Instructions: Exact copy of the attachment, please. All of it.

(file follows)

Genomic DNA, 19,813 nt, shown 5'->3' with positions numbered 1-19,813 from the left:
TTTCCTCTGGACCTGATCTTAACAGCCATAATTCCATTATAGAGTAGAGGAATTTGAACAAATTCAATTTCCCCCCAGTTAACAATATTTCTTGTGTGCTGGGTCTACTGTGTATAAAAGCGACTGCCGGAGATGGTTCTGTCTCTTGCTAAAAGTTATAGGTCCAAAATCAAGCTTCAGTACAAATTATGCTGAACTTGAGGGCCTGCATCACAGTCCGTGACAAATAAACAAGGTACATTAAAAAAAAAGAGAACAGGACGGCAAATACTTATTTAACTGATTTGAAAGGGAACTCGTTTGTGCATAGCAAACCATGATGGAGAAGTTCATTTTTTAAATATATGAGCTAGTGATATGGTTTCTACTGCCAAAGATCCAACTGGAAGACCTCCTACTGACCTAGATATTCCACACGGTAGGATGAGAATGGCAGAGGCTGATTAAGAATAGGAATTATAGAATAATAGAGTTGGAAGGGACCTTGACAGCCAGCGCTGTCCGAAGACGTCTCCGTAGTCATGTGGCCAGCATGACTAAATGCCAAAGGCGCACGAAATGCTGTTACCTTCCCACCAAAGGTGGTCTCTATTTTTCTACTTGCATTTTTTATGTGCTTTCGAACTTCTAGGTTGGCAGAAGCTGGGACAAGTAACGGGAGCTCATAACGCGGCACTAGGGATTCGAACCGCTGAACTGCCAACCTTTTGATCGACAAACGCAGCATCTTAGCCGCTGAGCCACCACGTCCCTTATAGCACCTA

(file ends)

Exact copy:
Genomic DNA, 19,813 nt, shown 5'->3' with positions numbered 1-19,813 from the left:
TTTCCTCTGGACCTGATCTTAACAGCCATAATTCCATTATAGAGTAGAGGAATTTGAACAAATTCAATTTCCCCCCAGTTAACAATATTTCTTGTGTGCTGGGTCTACTGTGTATAAAAGCGACTGCCGGAGATGGTTCTGTCTCTTGCTAAAAGTTATAGGTCCAAAATCAAGCTTCAGTACAAATTATGCTGAACTTGAGGGCCTGCATCACAGTCCGTGACAAATAAACAAGGTACATTAAAAAAAAAGAGAACAGGACGGCAAATACTTATTTAACTGATTTGAAAGGGAACTCGTTTGTGCATAGCAAACCATGATGGAGAAGTTCATTTTTTAAATATATGAGCTAGTGATATGGTTTCTACTGCCAAAGATCCAACTGGAAGACCTCCTACTGACCTAGATATTCCACACGGTAGGATGAGAATGGCAGAGGCTGATTAAGAATAGGAATTATAGAATAATAGAGTTGGAAGGGACCTTGACAGCCAGCGCTGTCCGAAGACGTCTCCGTAGTCATGTGGCCAGCATGACTAAATGCCAAAGGCGCACGAAATGCTGTTACCTTCCCACCAAAGGTGGTCTCTATTTTTCTACTTGCATTTTTTATGTGCTTTCGAACTTCTAGGTTGGCAGAAGCTGGGACAAGTAACGGGAGCTCATAACGCGGCACTAGGGATTCGAACCGCTGAACTGCCAACCTTTTGATCGACAAACGCAGCATCTTAGCCGCTGAGCCACCACGTCCCTTATAGCACCTA